Is the war in Ukraine doomed to become chronic?

The Conversation



“It is difficult to make predictions; especially about the future,” said Yogi Berra, American baseball player for the New York Yankees. It is worth the touch of humor to highlight the inherent difficulty of any prospective exercise, which increases in a international stage like the current one, full of variables.

Among the issues worthy of attention on the international scene in 2023, the ukrainian war is in the spotlight. A year after the start of the war, there are still many unanswered questions: Will a frozen conflict undermine the Western bloc’s support for Ukraine? Is there room to negotiate a ceasefire? What role will China play?

Just started the boreal winter, the tactical situation is stagnant, with a stabilized front in which there are no significant changes since the Ukrainian offensive in the Kherson and Kharkov sectors was contained by Russian forces.

Russia has resumed a limited-range offensive effort in the Donbas sector and intensifies its fire actions in depth with the use of a diversity of means among which are counted drones, conventional artillery or theater missiles.

The symbolic value of the Patriot missiles

Meanwhile, Ukraine is preparing to receive from North America an early battery of Patriot missiles which, without being the panacea that will decide the war in its favour, has a high symbolic value, in addition to reinforcing Ukraine’s air defense capacity.

The rigor of winter It will foreseeably bring a limitation to the ability of the contenders to maneuver and an increase in fire actions. Both parties will take the opportunity to reorganize, improve their positions, rearm and plan their next steps.

It is difficult to predict who will benefit from this relative pause in operational tempo; it can be ventured that, other things being equal and current circumstances continuing, the imposing economic and industrial base of West it can tip the scales in favor of Ukraine, against a Russia that is increasingly pressured and isolated.

On the other hand, Russia could be trying to lengthen the conflict to introduce a gap between Ukraine and a Western bloc that supports it, but in which some fissures appear, as has been proven during the negotiations to agree on a cap on the price of Russian gas. , and that could give in to fatigue, given the negative impact that the war is having on their economies. Maybe putin I would take advantage of the winter to prepare a new offensive on kyiv that would allow him to proclaim Russian victory in the war, although this option seems unlikely right now.

A negotiated exit?

An optimistic vision points to an alignment towards a negotiated exit or, at least, towards a stable ceasefire. The recovery of the initiative on the battlefield, although timid, helps Russia to recover from the discredit of having found itself in the position of having to cede ground before the thrust of Ukrainian weapons. Ukraine does not seem to be able to penetrate beyond the lines reached in November. Europe suffers the economic consequences of the war; even the president Biden privately urges Zelensky to show its willingness to negotiate directly with Putin. All this could serve to bring the parties closer to a negotiating table, perhaps throughout the winter.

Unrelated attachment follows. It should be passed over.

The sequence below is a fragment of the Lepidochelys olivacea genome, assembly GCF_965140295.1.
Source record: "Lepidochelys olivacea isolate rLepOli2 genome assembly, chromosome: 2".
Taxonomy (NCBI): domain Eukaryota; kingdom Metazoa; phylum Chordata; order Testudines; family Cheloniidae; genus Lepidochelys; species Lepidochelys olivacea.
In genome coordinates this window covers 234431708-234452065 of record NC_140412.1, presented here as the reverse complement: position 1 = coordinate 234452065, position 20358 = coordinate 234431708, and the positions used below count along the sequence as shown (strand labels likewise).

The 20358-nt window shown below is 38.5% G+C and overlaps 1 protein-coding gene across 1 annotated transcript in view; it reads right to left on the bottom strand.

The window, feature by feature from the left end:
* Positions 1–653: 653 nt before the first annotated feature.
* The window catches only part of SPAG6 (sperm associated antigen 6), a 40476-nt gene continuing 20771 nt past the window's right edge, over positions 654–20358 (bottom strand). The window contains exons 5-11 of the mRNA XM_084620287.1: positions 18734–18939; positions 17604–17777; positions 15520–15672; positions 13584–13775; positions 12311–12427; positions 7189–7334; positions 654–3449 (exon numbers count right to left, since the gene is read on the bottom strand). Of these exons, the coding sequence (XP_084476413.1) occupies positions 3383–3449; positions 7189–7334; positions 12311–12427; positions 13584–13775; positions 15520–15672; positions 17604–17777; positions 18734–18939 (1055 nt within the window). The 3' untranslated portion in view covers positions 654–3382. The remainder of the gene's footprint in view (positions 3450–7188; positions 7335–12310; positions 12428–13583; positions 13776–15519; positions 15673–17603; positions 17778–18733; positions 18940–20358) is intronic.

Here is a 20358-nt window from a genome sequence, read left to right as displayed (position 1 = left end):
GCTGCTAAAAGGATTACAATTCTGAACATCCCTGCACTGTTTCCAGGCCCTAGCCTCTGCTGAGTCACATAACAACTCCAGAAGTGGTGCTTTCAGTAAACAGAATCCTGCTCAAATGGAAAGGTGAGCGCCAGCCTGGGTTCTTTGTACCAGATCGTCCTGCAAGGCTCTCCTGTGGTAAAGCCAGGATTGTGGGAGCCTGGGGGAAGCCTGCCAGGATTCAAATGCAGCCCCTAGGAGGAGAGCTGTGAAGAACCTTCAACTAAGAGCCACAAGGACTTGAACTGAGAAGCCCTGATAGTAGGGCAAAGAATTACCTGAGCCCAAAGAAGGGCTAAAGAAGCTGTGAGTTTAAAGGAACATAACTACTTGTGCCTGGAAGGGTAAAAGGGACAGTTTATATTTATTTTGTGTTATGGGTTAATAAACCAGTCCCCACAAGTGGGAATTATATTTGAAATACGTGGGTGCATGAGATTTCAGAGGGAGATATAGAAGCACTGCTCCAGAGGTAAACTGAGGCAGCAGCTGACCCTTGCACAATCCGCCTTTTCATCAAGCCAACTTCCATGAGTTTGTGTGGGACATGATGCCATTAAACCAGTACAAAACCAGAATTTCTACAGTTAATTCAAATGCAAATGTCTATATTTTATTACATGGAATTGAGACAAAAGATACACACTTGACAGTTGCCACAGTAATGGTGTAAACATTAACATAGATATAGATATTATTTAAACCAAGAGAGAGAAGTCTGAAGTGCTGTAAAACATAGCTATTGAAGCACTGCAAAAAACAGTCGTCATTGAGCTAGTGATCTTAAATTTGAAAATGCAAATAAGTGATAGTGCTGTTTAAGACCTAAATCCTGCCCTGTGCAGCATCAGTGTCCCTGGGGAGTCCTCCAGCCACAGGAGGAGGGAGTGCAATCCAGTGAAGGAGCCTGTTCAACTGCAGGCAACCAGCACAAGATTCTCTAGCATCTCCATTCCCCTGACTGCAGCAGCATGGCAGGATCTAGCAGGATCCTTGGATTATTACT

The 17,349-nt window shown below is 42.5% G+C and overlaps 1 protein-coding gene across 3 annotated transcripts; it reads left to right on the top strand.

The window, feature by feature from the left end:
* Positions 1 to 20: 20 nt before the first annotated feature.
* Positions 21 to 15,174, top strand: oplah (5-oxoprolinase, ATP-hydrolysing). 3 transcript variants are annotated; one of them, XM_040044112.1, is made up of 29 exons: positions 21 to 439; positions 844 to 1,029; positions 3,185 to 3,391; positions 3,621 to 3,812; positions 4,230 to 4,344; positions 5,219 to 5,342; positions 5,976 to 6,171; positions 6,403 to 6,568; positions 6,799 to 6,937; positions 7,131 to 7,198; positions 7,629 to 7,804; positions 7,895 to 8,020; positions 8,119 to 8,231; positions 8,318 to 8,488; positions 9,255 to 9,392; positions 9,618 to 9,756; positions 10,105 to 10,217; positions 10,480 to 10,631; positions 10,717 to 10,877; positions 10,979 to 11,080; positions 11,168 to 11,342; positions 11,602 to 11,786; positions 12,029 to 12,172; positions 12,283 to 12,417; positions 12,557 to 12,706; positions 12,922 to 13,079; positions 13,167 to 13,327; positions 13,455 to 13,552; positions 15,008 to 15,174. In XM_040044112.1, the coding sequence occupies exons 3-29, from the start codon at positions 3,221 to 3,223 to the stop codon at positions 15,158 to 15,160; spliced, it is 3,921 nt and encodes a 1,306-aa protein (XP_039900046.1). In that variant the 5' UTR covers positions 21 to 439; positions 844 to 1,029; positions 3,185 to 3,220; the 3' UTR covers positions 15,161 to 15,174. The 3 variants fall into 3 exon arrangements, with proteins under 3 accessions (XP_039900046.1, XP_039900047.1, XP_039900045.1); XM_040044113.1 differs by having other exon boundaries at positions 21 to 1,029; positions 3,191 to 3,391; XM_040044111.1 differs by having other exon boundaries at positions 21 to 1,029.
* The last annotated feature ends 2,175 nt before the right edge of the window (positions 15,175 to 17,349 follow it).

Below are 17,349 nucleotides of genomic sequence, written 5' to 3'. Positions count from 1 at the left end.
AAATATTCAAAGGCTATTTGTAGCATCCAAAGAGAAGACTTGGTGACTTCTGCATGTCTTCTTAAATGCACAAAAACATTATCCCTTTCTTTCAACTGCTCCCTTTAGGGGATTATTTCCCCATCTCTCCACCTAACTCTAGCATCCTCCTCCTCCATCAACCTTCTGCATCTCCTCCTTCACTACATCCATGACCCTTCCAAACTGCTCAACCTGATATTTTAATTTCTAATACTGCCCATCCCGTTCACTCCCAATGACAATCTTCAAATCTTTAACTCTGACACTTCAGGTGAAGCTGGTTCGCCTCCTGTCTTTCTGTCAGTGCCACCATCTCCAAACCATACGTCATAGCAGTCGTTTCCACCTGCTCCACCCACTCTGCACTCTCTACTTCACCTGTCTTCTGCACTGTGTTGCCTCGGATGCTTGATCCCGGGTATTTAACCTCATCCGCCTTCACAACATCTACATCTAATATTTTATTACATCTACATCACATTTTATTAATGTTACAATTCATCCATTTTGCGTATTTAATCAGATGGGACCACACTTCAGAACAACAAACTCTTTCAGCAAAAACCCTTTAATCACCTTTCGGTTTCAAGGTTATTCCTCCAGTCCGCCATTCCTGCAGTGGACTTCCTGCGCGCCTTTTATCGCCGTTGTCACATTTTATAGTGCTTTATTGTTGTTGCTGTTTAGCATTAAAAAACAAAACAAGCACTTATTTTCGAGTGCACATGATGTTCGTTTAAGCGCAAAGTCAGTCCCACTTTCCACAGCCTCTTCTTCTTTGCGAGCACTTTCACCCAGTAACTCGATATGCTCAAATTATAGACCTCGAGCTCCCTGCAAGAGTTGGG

A second focus of attention for 2023, related to the previous one, focuses on the Indo-Pacific. It cannot be said that the war fully conforms to the convenience of Beijing’s interests, but it can be argued that China is the power that benefits the most from the conflict and the economic sanctions: it makes Russia more politically and economically dependent on it. It wears down the West, especially Europe, militarily and economically; it allows China to obtain first-hand information on conventional Western military capabilities and keeps NATO – and therefore the United States – pending and tied to the conflict.

Under these conditions, during 2023 it would be advisable not to lose sight of the situation in the South China Sea and, above all, in the Strait of taiwan and on the island of the same name, where upsurges in tension can be expected with a China that sees the day when Taipei returns under the control of the People’s Republic ever closer.

The need for coordinated international action

The war in Ukraine is approaching its first anniversary and its outcome remains unclear. The possibility that the conflict will become chronic and remain alive, more or less entrenched for a few years, is real and both parties are preparing for it. That of a negotiated exit makes its way timidly. For it to become a reality, coordinated international action is needed to exert its influence on the contenders, to propose a solution acceptable to both parties and that it does not serve to legitimize a recourse to the war of conquest that was believed to be overcome. That is the magnitude of the challenge posed to the international community.

Salvador Sanchez TapiaProfessor of Conflict Analysis and International Security, university of Navarra.

This article was originally published on The Conversation. read the original.

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